Provost’s Postdoctoral Scholar
Department of Anthropology
University of South Florida


I am a post doctoral scholar in the department of Anthropology at The University of South Florida. My research focuses on the human dimension of environmental change, livelihood, governance, resilience, and international development. Through the anthropological lens, I investigate challenges people face posed by environmental change and how they cope with the negative effects of that change in general, and particularly in developing countries.  As part of my doctoral study, I researched on the role of governance in adaptation to climate change. More specifically, how corruption, uneven power relations, and social exclusion shape livelihood resilience and adaptive capacity to climate change in Bangladesh. I conducted long term fieldwork with coastal inhabitants in Bangladesh, who depend on Sundarbans, the world’s largest single block mangrove forest, which is also a UNESCO heritage site.

Before coming to The University of South Florida, I did my PH.D. in the school of Anthropology at the University of Arizona. I did my undergrad and a Masters degree in Anthropology from Dhaka University in Bangladesh. I have done a second Masters in Development Studies from the University of Lund in Sweden, where I focused on Sociocultural Anthropology. My thesis was titled “Salt is killing us: Salinity and Livelihood in a Bangladesh village”. Dr. Timothy Finan, an applied anthropologist, who is also the director of Masters in Development Practice program in The University of Arizona was my doctoral supervisor.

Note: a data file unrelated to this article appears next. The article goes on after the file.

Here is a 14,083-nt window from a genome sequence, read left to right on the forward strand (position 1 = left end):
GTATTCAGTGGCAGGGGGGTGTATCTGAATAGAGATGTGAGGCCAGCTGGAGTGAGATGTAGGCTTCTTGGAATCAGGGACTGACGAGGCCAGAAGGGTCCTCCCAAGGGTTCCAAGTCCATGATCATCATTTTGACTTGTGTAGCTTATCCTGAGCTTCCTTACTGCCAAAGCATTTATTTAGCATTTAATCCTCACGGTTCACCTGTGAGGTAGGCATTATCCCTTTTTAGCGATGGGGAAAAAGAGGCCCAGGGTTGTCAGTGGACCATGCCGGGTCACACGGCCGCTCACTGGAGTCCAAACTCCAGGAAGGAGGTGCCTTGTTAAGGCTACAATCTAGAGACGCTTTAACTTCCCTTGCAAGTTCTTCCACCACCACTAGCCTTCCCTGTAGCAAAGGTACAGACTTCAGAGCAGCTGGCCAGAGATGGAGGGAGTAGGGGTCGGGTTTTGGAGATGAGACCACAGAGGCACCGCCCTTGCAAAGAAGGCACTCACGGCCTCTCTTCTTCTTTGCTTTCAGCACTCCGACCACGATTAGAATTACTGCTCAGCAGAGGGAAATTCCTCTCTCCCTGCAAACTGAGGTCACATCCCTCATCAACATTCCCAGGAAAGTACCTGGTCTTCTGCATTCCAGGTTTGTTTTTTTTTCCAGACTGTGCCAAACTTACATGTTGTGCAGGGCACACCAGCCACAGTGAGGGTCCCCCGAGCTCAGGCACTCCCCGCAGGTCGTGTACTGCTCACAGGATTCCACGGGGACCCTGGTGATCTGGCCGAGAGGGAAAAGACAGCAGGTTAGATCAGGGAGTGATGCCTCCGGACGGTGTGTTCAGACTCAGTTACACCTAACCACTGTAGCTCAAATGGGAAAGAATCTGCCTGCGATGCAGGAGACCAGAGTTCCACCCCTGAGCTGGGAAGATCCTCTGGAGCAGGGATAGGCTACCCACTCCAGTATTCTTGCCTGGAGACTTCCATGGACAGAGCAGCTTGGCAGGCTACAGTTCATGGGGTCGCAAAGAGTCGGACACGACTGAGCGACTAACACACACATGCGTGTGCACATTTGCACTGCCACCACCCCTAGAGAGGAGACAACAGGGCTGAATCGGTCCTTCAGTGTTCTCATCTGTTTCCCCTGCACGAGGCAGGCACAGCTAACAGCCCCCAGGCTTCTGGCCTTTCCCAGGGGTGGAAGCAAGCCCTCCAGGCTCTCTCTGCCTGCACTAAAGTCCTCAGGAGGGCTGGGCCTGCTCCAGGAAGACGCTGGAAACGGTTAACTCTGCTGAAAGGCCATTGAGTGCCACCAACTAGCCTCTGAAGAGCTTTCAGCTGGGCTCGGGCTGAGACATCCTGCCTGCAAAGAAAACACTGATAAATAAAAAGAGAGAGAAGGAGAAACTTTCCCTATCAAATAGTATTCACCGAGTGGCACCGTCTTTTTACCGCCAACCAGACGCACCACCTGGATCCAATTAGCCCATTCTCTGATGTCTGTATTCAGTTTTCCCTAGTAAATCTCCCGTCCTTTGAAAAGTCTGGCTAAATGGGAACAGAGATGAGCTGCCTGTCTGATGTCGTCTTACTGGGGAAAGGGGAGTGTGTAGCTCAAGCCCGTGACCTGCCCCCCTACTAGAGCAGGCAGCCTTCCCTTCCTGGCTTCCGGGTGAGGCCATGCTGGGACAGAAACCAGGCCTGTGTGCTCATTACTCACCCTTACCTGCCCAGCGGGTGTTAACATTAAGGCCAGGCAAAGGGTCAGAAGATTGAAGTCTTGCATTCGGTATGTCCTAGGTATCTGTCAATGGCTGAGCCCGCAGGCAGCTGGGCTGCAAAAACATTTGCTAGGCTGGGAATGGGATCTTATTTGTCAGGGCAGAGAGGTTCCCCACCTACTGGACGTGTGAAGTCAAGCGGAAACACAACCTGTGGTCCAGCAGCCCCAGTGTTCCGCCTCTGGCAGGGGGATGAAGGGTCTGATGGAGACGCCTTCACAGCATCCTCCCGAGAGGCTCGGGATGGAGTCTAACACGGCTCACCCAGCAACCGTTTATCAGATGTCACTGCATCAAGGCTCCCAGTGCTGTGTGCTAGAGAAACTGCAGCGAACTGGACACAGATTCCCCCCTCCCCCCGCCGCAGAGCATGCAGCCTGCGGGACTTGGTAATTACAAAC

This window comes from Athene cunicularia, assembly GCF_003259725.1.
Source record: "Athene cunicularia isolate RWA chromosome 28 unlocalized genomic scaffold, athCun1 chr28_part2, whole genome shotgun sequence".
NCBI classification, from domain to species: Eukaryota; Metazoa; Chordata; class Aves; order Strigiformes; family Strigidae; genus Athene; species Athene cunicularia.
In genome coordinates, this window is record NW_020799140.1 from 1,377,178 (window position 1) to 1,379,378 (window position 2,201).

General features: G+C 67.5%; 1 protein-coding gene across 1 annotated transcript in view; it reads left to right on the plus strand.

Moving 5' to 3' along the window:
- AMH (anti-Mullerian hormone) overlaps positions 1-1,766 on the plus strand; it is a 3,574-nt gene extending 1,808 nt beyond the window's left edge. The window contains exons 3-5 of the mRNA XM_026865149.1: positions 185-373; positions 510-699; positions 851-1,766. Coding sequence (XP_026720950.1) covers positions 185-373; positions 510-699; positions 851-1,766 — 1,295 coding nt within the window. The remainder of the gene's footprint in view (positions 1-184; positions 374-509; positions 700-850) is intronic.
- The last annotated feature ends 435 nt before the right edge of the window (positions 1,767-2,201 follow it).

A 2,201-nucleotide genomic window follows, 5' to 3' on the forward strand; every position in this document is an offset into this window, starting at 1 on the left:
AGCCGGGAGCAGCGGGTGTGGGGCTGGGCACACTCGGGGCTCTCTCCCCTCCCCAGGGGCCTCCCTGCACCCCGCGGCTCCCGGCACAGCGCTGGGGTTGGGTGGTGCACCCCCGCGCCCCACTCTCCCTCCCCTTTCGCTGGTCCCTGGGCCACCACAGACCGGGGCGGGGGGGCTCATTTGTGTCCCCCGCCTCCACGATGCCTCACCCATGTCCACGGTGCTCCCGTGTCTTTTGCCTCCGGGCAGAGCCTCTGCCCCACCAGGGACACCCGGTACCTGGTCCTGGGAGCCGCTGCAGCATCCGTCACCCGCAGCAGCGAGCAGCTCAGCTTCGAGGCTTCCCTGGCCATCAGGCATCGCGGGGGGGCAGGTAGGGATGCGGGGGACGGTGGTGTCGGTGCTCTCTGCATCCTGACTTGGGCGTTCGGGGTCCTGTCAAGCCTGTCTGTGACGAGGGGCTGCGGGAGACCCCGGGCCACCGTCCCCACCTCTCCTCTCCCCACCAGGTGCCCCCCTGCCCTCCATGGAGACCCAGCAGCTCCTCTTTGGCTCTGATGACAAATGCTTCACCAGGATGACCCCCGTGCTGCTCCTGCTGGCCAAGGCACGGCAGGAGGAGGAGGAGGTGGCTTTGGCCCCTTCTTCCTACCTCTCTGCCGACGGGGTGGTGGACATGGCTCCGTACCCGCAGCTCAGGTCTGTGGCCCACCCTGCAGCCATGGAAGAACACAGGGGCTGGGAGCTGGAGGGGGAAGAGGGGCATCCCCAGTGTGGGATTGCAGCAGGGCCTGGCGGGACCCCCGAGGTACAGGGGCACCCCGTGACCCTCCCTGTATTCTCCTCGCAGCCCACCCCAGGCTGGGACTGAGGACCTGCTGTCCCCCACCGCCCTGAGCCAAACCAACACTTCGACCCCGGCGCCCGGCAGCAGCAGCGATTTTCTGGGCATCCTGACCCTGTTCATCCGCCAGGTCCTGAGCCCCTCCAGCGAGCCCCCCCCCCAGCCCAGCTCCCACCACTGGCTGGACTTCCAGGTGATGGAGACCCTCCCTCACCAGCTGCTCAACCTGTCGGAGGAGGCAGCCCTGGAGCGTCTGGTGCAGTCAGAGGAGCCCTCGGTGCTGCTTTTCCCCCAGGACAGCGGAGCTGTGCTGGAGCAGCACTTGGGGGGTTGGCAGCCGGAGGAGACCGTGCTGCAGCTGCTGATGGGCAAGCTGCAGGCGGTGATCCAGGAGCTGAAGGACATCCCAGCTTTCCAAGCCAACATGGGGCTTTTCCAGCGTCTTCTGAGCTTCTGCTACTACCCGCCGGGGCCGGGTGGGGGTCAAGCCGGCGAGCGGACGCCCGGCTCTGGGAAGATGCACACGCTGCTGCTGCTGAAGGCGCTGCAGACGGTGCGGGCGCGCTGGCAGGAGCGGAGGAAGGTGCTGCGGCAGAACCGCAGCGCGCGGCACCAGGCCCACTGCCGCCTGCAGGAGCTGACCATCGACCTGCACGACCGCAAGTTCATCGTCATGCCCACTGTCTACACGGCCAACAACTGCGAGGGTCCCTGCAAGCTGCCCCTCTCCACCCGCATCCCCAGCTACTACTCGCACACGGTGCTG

• PhD in Anthropology (major-Socio-cultural, minor-Environmental Anthropology), August 2015 University of Arizona, Tucson, AZ, Dissertation: Governance Matters: Power, Corruption, Social exclusion, and Climate Change in Bangladesh

    Committee: Dr. Tim Finan (chair), Dr. James Greenberg, Dr. Mamadou Baro, Dr. Saleemul Huq

  • Certification in College Teaching, December 2014,  Office of Instruction and Assessment, University of Arizona, Tucson, AZ
  • MSC in Development Studies (with distinction), March 2010, Lund University, Lund, Sweden, Thesis: Salt is killing us: Salinity and livelihood in a Bangladesh Village
  • Summer school, July 2009, University of Queensland, Brisbane, Australia, U21 summer school on Climate change Adaptation
  • MSS in Anthropology, February 2000, Dhaka University, Dhaka, Bangladesh, Thesis: Application of indigenous knowledge: A case study on Sampan boatmen in Chittagong, Bangladesh
  • BSS (Honors) in Anthropology, November 1998, Dhaka University, Dhaka, Bangladesh, Monograph: Changing marriage pattern of Marma ethnic community in Bangladesh



I talked on livelihood resilience as one of the six panelists organized by The Woodrow Wilson International Center for Scholars at Washington DC on December 4, 2014. The talk was titled Living Through Extremes: Building Livelihood Resilience Across Sectors and Countries. The program is available here